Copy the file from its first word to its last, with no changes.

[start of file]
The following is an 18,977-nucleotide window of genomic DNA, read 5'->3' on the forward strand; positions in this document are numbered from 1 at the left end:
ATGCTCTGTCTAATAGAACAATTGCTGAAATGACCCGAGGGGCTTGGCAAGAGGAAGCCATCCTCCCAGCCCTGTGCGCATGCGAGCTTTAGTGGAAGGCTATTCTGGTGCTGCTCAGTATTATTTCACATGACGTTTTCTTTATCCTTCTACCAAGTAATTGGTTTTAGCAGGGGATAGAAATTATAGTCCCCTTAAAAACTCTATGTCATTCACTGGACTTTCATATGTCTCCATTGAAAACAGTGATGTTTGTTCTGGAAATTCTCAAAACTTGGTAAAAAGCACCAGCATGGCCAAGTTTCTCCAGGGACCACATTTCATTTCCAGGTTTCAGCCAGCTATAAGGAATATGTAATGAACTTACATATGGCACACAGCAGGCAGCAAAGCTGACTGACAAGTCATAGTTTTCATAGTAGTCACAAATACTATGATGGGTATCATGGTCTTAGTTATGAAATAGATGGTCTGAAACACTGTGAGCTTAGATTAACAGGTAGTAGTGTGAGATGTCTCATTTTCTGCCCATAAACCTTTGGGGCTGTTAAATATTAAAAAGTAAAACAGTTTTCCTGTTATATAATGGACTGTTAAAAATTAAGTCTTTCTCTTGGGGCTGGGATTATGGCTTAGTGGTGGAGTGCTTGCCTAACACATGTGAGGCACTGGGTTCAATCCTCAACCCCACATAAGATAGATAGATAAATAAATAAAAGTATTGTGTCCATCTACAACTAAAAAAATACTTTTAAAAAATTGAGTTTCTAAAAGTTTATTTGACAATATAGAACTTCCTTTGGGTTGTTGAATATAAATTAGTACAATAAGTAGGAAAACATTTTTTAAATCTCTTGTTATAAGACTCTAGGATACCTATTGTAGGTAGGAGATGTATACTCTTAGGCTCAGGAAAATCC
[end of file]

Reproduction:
The following is an 18,977-nucleotide window of genomic DNA, read 5'->3' on the forward strand; positions in this document are numbered from 1 at the left end:
ATGCTCTGTCTAATAGAACAATTGCTGAAATGACCCGAGGGGCTTGGCAAGAGGAAGCCATCCTCCCAGCCCTGTGCGCATGCGAGCTTTAGTGGAAGGCTATTCTGGTGCTGCTCAGTATTATTTCACATGACGTTTTCTTTATCCTTCTACCAAGTAATTGGTTTTAGCAGGGGATAGAAATTATAGTCCCCTTAAAAACTCTATGTCATTCACTGGACTTTCATATGTCTCCATTGAAAACAGTGATGTTTGTTCTGGAAATTCTCAAAACTTGGTAAAAAGCACCAGCATGGCCAAGTTTCTCCAGGGACCACATTTCATTTCCAGGTTTCAGCCAGCTATAAGGAATATGTAATGAACTTACATATGGCACACAGCAGGCAGCAAAGCTGACTGACAAGTCATAGTTTTCATAGTAGTCACAAATACTATGATGGGTATCATGGTCTTAGTTATGAAATAGATGGTCTGAAACACTGTGAGCTTAGATTAACAGGTAGTAGTGTGAGATGTCTCATTTTCTGCCCATAAACCTTTGGGGCTGTTAAATATTAAAAAGTAAAACAGTTTTCCTGTTATATAATGGACTGTTAAAAATTAAGTCTTTCTCTTGGGGCTGGGATTATGGCTTAGTGGTGGAGTGCTTGCCTAACACATGTGAGGCACTGGGTTCAATCCTCAACCCCACATAAGATAGATAGATAAATAAATAAAAGTATTGTGTCCATCTACAACTAAAAAAATACTTTTAAAAAATTGAGTTTCTAAAAGTTTATTTGACAATATAGAACTTCCTTTGGGTTGTTGAATATAAATTAGTACAATAAGTAGGAAAACATTTTTTAAATCTCTTGTTATAAGACTCTAGGATACCTATTGTAGGTAGGAGATGTATACTCTTAGGCTCAGGAAAATCC